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Discussion Starter · #1 ·
inherited my grandmother's 1903 Colt hammerless. I asked my husband to pick me up some 32 ammo, but forgot to mention the acp detail. He bought me 32 Remington UMC, center fire, fmj. Does it matter that they aren't marked "ACP"? Is this just a stupid question? Still like to know, though. My granny used it to chase vagrants off her property. Her pit bull probably helped.
 

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The headstamp at the rim end of the cartridge should read .32 ACP. Otherwise you may have .32 Smith & Wesson rimmed revolver ammo. Also, perhaps the box may tell you what gun (revolver or auto) the ammo is strictly intended for.

It's a very appropriate question and you are correct to inquire about it.
 

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Discussion Starter · #3 ·
Thanks for getting back to me, Stevejet. The ammo is definitely centerfire, but it only says 32 Auto and R P on the end. Description says it's brass. I shot the Colt 1903 20 years ago at the family farm, but hadn't picked it up since. I went to clean it last week and found out it was missing the retractor spring guide (!). I am pretty sure it was fired some without that part. SHEESH! I've ordered a used guide from Numrich which is supposed to get here tomorrow. My intention was to take it to the local gun range to shoot it, but I have to head down to the family farm for a few weeks and figured I could get some practice without the range fees. The missing guide bolt really shook me up, and I didn't want to compound the problem by shooting the wrong load. 32 ACP is not that easy to find, and even in Texas, the sporting good stores don't do returns on ammo.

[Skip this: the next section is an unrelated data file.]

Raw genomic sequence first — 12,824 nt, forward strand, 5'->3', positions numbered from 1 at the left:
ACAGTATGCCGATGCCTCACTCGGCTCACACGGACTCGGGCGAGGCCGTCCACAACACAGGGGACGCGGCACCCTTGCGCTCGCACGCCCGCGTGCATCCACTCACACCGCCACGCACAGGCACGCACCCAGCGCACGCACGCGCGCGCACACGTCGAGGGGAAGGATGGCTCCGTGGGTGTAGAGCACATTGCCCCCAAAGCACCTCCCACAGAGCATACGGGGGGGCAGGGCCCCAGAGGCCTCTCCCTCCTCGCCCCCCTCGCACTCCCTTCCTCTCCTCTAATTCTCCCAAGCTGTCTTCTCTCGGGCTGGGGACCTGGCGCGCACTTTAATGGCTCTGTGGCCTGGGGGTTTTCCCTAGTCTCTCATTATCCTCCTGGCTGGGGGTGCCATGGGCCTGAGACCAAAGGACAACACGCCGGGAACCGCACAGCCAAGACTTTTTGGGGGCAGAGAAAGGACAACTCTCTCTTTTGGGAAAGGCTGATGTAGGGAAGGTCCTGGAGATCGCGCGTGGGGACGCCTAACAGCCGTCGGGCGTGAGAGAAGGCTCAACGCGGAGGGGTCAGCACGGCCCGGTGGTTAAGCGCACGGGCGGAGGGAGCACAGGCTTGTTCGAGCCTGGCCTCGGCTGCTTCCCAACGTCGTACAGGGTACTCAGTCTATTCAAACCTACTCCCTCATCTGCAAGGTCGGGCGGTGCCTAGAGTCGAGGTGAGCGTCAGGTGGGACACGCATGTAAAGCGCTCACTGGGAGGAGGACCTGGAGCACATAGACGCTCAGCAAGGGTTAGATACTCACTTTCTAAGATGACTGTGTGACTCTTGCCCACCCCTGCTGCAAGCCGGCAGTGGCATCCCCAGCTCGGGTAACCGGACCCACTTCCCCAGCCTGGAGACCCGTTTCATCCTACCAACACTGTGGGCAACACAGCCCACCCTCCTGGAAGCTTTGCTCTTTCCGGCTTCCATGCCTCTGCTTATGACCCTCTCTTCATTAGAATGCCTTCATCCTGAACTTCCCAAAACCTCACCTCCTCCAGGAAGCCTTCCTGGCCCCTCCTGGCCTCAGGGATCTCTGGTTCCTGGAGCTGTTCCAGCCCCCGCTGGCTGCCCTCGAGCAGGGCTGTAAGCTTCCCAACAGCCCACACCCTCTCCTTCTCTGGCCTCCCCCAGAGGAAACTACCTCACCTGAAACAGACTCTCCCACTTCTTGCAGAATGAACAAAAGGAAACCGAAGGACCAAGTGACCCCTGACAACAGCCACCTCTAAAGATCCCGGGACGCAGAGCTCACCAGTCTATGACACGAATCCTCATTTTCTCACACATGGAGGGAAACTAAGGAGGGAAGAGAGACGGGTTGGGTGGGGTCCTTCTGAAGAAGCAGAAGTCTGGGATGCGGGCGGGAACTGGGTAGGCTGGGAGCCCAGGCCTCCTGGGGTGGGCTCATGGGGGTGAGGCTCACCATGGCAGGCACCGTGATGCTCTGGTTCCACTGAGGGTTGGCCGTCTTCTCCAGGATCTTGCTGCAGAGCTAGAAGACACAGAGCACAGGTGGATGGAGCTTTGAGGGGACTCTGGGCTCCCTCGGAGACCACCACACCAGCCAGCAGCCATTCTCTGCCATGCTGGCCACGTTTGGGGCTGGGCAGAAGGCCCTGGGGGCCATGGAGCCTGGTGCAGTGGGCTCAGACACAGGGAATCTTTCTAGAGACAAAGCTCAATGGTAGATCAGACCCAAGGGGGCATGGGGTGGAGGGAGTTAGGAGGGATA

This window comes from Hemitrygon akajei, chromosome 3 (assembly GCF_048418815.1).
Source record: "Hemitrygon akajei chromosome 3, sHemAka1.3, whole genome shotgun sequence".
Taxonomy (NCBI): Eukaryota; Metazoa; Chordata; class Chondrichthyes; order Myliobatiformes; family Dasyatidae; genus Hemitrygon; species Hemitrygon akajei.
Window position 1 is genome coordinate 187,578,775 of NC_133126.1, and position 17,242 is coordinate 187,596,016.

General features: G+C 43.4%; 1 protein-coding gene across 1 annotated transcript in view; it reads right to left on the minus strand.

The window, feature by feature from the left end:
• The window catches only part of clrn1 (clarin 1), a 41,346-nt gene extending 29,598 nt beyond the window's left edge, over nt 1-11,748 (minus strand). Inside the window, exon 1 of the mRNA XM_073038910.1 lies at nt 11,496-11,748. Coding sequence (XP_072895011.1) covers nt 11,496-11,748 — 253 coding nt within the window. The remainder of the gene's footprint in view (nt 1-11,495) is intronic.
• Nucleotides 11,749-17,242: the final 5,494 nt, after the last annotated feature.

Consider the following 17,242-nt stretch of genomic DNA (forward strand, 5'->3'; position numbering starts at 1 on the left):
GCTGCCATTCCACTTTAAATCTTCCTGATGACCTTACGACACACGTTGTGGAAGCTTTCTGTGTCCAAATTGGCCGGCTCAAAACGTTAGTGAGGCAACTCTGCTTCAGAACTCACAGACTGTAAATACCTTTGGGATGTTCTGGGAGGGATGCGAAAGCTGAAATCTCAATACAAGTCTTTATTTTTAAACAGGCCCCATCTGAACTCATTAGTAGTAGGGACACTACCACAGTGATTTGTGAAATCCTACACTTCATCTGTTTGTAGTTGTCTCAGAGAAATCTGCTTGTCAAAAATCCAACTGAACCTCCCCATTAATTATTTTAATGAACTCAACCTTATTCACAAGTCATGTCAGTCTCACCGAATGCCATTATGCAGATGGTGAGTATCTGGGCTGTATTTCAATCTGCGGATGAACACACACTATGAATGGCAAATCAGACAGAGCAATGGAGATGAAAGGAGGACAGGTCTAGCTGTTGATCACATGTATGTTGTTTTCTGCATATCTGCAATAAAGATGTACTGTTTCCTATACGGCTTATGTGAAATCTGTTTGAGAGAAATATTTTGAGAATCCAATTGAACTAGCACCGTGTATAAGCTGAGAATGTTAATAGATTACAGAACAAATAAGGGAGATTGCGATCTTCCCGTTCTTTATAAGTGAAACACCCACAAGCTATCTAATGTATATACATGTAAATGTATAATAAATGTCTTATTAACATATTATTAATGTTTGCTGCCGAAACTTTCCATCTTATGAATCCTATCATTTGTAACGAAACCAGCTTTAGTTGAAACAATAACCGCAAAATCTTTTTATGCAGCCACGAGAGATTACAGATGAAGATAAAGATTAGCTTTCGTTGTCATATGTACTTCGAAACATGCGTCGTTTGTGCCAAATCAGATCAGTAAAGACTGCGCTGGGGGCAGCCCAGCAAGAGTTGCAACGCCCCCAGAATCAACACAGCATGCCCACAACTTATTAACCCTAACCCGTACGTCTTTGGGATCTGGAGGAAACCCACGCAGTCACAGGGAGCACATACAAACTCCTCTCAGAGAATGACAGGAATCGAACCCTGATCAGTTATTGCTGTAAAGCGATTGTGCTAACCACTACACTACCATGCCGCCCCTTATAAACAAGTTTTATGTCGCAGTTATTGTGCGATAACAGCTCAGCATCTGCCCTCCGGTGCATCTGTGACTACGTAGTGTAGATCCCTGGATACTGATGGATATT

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Ancient Gaseous Emanation
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Greetings and Salutations

The box end flap should read

32 AUTOMATIC
71 GR. MC L32AP

Like this

 

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Discussion Starter · #7 ·
Thanks for the tip--the recoil spring is easy-peasy to replace, but I watched a youtube video on completely dismantling the colt 1903 and it was totally intimidated. I have every wood-working machine you can imagine, and have made a lot of furniture, but I still can admit I have no natural mechanical ability. I have no idea how much it would cost to get a gunsmith to diagnose the health of my granny's pistol. I have gotten the pieces that I can get to squeaky clean, but that's about all that I can claim.

Thanks Dog Soldier
 

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Having a qualified gunsmith go over your gun is a very wise move on your part. A catastrophic failure could ruin your day.
This may be your once of prevention. Note the emphasis.

Alan
 

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Colt used to do this stuff. Don't know if they still do.

Alan
 
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